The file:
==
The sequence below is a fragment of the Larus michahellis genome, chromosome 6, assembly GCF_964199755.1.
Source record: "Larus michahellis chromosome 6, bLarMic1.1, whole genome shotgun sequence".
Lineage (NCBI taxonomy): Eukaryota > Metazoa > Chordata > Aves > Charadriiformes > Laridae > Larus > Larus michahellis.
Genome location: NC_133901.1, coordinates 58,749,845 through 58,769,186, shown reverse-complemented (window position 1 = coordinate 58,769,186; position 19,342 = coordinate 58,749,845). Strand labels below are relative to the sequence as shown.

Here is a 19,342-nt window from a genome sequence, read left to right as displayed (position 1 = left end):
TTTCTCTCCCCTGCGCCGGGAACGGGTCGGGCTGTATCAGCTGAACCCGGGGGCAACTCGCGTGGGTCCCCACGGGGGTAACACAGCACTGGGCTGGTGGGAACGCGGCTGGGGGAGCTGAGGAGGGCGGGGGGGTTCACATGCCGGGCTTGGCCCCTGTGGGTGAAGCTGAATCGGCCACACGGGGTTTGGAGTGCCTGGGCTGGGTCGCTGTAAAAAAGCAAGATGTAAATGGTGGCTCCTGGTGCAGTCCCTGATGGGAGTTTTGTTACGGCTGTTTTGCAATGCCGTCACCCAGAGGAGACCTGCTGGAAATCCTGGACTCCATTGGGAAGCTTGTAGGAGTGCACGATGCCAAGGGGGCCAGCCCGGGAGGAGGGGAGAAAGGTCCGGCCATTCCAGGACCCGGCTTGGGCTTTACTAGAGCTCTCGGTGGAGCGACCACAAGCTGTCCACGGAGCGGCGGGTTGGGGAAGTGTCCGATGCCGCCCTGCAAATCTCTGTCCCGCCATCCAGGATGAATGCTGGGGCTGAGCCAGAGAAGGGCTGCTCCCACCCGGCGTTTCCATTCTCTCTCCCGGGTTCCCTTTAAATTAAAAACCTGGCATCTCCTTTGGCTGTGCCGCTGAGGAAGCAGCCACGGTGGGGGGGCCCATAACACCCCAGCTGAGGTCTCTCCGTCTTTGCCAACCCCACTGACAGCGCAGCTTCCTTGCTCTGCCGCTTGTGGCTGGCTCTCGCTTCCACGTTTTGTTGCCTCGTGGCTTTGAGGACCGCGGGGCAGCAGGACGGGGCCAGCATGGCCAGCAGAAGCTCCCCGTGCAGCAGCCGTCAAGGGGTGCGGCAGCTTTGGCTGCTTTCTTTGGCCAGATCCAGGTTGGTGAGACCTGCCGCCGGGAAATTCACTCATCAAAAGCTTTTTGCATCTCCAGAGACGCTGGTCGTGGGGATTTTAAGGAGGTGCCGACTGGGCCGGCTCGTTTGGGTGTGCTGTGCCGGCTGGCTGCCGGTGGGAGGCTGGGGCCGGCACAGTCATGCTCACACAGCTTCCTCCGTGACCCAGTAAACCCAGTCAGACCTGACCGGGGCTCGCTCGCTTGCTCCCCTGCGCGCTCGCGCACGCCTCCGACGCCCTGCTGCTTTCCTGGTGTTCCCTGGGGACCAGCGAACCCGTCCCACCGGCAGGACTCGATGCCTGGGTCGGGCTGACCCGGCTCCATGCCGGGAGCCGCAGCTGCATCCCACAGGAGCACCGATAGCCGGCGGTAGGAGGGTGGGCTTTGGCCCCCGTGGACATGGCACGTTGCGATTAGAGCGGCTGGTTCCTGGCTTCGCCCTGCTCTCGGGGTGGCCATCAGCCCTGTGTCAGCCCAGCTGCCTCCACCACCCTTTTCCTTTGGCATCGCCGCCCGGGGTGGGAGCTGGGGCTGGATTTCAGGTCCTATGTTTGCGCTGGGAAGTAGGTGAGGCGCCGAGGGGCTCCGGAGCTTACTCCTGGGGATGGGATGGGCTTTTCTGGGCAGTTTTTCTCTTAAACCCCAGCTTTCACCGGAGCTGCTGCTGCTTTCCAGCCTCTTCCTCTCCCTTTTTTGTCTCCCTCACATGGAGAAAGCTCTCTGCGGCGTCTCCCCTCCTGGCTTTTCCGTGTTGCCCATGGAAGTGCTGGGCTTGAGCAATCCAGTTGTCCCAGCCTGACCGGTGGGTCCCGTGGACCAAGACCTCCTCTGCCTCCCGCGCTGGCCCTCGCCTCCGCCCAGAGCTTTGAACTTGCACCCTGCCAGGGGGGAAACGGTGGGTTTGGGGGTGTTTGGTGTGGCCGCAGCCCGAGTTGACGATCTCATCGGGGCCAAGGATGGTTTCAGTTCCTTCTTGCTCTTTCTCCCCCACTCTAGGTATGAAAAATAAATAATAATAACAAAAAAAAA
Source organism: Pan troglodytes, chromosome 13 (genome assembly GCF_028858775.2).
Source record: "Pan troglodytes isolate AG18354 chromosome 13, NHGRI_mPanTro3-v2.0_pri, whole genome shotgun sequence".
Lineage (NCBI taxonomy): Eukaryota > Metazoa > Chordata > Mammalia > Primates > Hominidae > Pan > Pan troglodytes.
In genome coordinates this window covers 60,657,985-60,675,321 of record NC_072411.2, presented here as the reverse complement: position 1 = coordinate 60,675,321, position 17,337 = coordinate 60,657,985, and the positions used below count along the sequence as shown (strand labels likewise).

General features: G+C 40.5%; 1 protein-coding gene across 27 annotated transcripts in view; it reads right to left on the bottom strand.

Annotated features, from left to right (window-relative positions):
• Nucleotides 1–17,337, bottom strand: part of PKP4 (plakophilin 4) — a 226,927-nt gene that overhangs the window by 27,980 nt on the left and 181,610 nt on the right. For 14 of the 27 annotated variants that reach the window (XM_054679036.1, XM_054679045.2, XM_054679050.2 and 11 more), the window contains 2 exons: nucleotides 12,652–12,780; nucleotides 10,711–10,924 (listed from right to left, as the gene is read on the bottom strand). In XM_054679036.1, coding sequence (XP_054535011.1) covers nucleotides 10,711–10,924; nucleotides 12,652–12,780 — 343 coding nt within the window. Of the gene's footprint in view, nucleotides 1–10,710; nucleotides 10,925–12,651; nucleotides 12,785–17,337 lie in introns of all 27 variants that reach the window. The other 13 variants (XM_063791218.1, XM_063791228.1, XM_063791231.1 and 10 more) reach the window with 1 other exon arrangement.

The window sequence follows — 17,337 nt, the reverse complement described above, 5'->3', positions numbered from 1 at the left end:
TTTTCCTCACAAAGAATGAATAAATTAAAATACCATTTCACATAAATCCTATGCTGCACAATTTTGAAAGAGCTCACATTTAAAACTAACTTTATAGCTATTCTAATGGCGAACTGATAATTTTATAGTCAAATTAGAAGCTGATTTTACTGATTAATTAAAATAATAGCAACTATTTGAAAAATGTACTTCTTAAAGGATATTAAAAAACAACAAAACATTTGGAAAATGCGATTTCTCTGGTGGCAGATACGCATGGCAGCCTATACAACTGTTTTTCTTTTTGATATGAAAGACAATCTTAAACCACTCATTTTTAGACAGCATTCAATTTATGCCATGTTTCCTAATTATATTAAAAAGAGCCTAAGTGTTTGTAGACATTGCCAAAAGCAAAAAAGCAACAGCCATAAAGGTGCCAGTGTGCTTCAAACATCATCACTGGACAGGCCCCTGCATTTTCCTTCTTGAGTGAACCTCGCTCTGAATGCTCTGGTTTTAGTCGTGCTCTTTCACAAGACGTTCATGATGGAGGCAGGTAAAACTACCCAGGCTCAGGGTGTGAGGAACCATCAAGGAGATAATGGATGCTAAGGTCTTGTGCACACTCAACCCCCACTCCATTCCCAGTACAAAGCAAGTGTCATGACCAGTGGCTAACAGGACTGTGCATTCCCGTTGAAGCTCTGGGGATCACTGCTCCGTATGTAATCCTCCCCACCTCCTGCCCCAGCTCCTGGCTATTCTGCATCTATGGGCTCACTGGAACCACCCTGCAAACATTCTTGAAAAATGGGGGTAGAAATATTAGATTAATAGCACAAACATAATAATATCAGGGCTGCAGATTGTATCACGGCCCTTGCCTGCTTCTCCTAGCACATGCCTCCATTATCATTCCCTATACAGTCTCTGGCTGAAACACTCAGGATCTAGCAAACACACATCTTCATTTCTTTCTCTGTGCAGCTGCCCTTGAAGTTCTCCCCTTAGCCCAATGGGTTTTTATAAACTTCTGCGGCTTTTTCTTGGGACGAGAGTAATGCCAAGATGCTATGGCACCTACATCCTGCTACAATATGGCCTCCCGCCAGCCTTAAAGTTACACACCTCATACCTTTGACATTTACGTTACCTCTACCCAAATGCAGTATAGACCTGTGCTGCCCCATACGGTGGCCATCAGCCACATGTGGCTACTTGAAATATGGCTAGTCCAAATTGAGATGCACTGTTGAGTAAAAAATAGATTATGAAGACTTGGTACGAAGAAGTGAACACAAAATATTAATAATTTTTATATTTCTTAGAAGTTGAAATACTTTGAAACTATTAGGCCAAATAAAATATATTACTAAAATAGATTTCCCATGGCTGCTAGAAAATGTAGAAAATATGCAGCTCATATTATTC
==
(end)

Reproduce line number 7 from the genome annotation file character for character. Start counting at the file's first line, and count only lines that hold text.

Source organism: Pan troglodytes, chromosome 13 (genome assembly GCF_028858775.2).